Could you have tennis elbow?
Tennis elbow or lateral epicondylitis is a type of tendinitis, a condition characterised by irritation or inflammation of the tendons of the muscles of the forearm. It affects the muscles that attach to the outside of the elbow (the lateral epicondyle).
Sometimes pain is in one specific tender point, usually where the affected muscle attaches onto the bone in the forearm, other times the pain can radiate up or down the arm. Occasionally, swelling can be noticed around the elbow. People can also experience a weakness in their grip strength.
Any motion which causes the affected muscle to contract can cause pain. Common complaints include:
- pain when lifting
- making a fist
- opening a door or jar
- shaking hands.
The muscles in the forearm control the movement of the wrist and fingers, so any repetitive motions involving the forearm, wrist or fingers can result in tennis elbow. Repeated contraction of these muscles can eventually cause micro trauma and lead to inflammation of the tendons.
Common activities that can contribute to developing this condition include:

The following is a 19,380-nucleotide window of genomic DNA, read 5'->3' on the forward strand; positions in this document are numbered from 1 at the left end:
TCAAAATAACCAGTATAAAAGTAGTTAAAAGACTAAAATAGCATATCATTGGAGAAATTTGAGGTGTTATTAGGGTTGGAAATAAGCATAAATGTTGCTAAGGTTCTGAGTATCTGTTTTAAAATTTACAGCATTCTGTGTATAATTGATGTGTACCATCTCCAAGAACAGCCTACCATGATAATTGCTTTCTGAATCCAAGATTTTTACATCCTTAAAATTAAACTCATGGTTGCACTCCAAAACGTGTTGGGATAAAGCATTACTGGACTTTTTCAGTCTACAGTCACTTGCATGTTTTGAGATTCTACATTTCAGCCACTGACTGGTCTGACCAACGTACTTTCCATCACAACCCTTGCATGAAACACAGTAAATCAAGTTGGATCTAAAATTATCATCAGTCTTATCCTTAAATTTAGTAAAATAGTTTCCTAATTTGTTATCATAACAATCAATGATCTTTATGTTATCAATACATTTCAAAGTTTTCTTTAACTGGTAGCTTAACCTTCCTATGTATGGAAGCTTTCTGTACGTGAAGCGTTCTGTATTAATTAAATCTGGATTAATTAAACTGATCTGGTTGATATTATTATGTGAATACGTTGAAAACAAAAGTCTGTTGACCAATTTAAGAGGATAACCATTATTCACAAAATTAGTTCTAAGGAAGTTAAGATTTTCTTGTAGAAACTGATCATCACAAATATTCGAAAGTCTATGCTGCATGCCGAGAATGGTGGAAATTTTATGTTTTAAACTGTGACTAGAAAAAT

- using power tools
- manual labour
- racquet sports such as tennis, and in particular, playing with a poor technique and bending the wrist too much.
Golfer’s elbow or medial epicondylitis is the same condition but on the opposite side of the arm. The causes and symptoms can be identical but it is the muscles on the inside of the forearm that are affected. A poor golf swing is a common cause of this problem due to the repeated bending of the wrist.
Osteopathy may help to reduce the muscle tightness of the overused muscles and improve the overall function of the elbow. Specific exercises and minor lifestyle changes can often help your recovery. Talk to one of our friendly osteopaths today if you are experiencing any of the symptoms of tennis (or golfer’s) elbow.